A 62-year-old male smoker presented with having 2 hours of chest pain. Electrocardiography showed ST-segment elevation (STE) in leads V1-V4, equivocal STE in leads I, aVL and V5-V6 and ST-segment depression in leads III and aVF ( Figure A). Vital signs were stable. Physical examination revealed no jugular vein engorgement, a regular heart beat without heart murmur and clear breath sounds. Coronary angiography revealed anomalous origination of the left coronary artery (LCA) from the right sinus of Valsalva with relative hypoplasia of the left anterior descending artery and left circumflex artery. The infarct was in the proximal right coronary artery (RCA) (Figure B). Balloon angioplasty and a bare metal stent deployment were performed successfully. Follow-up electrocardiography showed nearly complete resolution of STE with inverted T-wave in leads V1-V6, I and aVL, and normalized leads III and aVF (Figure C). Echocardiography revealed hypokinesis of the apex of left ventricle (LV) with preserved LV and right ventricle systolic function. The patient׳s peak creatine kinase was 1,279 U/L and myocardial creatine kinase was 132 U/L. Multidetector computed tomography performed several months later revealed anomalous origination of the LCA from the right sinus of Valsalva with anterior and prepulmonary artery course and normal position of the RCA without in-stent restenosis. The dominant RCA gave rise to the distal left anterior descending artery and obtuse marginal branches through the posterior descending artery and posterolateral artery to supply the anteroapical and lateral walls of the LV (Figure D), which were located in the downstream area and more susceptible to ischemia than the inferior wall when proximal RCA occlusion occurred. This explains why the STE occurred in the precordial but not in the inferior leads.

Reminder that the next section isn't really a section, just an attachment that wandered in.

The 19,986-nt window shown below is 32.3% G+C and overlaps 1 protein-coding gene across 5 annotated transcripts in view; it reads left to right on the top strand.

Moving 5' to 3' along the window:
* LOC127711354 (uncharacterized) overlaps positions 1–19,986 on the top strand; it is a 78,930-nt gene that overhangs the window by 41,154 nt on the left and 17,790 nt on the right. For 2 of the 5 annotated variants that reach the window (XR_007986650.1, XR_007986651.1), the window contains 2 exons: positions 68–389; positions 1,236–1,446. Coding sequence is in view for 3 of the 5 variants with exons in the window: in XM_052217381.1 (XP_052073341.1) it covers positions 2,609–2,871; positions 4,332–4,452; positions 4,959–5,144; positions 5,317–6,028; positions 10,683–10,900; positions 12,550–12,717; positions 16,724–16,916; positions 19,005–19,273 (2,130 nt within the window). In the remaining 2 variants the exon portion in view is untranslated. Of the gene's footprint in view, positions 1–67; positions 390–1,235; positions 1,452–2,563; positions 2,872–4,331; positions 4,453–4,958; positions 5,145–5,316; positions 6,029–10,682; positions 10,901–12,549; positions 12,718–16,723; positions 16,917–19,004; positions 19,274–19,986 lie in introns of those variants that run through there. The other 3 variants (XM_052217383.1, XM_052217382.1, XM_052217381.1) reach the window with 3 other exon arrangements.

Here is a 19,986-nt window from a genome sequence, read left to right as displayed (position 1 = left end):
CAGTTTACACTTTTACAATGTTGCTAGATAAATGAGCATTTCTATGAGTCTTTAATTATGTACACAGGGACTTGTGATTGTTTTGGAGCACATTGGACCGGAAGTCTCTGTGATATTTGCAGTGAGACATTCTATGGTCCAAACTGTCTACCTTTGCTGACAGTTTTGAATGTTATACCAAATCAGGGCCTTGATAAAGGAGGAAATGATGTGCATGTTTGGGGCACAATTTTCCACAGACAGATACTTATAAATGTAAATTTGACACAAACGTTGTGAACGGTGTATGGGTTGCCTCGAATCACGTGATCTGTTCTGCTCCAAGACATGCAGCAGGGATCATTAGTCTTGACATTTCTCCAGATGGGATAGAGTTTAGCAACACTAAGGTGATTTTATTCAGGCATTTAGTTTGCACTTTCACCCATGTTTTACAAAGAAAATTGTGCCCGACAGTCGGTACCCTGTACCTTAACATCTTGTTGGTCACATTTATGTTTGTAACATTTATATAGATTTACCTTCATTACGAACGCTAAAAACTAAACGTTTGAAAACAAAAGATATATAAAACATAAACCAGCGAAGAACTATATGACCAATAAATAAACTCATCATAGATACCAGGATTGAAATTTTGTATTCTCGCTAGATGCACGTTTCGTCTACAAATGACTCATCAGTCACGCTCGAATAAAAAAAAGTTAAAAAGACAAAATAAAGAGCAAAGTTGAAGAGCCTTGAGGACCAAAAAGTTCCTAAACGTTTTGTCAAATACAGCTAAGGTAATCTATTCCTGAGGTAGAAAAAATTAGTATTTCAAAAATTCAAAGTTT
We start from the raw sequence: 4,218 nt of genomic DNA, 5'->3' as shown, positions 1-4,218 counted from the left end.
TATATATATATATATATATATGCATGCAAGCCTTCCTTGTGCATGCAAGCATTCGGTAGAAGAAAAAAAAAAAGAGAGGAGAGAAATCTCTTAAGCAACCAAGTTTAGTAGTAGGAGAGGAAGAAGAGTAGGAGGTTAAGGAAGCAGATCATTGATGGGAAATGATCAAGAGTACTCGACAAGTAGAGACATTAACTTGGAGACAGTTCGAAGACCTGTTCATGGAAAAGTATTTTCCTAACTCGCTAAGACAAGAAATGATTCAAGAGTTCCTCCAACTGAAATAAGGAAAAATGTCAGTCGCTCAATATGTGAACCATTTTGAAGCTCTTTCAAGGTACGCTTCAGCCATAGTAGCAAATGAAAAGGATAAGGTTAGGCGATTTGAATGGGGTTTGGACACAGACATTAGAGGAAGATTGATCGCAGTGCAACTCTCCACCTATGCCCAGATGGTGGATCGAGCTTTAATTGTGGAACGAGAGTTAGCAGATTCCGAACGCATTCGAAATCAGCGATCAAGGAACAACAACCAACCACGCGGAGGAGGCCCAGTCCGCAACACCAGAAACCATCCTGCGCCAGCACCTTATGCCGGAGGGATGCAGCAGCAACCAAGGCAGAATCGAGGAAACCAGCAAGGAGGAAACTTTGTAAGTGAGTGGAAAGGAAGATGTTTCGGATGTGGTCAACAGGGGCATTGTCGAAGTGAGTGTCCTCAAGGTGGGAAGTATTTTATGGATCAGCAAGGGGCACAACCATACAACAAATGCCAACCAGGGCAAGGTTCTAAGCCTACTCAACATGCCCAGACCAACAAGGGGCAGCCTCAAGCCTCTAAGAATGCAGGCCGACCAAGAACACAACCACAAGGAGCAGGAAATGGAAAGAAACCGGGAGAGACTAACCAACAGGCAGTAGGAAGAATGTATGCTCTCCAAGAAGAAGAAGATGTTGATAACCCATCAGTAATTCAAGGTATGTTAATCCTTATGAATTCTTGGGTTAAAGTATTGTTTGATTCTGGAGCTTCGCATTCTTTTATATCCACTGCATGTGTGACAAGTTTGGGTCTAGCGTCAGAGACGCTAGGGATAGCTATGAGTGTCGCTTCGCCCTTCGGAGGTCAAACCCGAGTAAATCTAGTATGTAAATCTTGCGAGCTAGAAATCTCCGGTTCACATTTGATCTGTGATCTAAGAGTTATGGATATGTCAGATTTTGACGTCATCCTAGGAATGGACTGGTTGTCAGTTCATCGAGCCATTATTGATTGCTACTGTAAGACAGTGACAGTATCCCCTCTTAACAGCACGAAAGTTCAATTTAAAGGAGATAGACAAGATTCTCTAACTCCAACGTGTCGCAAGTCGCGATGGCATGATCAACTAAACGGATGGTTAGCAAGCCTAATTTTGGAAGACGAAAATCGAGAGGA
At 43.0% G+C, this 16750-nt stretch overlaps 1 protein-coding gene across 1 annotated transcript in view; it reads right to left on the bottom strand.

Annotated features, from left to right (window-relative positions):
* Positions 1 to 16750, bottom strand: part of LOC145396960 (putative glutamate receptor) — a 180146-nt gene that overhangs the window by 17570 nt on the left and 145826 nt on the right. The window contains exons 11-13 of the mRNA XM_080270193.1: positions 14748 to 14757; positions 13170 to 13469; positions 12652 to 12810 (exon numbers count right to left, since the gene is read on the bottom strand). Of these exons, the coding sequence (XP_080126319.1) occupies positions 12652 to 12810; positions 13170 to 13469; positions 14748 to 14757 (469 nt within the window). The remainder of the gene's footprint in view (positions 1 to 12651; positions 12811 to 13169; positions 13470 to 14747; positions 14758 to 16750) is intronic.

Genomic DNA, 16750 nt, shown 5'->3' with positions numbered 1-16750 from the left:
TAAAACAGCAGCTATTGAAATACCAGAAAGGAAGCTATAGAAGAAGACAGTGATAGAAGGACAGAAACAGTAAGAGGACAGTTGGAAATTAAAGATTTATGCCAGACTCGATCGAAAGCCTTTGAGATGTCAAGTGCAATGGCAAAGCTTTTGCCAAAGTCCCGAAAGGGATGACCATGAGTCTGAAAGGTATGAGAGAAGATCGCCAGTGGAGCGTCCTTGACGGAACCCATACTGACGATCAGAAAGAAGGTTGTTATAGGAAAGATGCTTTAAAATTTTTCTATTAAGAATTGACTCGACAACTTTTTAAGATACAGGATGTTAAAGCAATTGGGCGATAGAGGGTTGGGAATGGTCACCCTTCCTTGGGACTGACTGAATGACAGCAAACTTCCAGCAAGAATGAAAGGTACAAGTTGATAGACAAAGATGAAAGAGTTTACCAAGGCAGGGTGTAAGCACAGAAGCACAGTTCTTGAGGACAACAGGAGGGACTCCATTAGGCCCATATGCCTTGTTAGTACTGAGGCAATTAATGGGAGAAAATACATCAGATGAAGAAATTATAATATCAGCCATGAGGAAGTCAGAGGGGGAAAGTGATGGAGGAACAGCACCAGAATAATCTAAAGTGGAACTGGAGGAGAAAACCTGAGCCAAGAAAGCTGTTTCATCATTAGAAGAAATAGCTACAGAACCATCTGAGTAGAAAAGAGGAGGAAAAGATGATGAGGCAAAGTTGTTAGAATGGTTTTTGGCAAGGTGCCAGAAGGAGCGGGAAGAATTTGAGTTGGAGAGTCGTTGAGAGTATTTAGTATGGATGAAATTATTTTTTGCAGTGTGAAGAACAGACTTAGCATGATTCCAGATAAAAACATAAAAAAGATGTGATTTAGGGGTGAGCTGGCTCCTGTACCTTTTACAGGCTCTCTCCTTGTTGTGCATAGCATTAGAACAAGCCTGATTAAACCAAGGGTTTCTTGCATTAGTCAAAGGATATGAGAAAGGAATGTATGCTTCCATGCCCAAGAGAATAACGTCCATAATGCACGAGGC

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The authors have no conflicts of interest to disclose.
© 2016 Southern Society for Clinical Investigation. Published by Elsevier Inc. All rights reserved.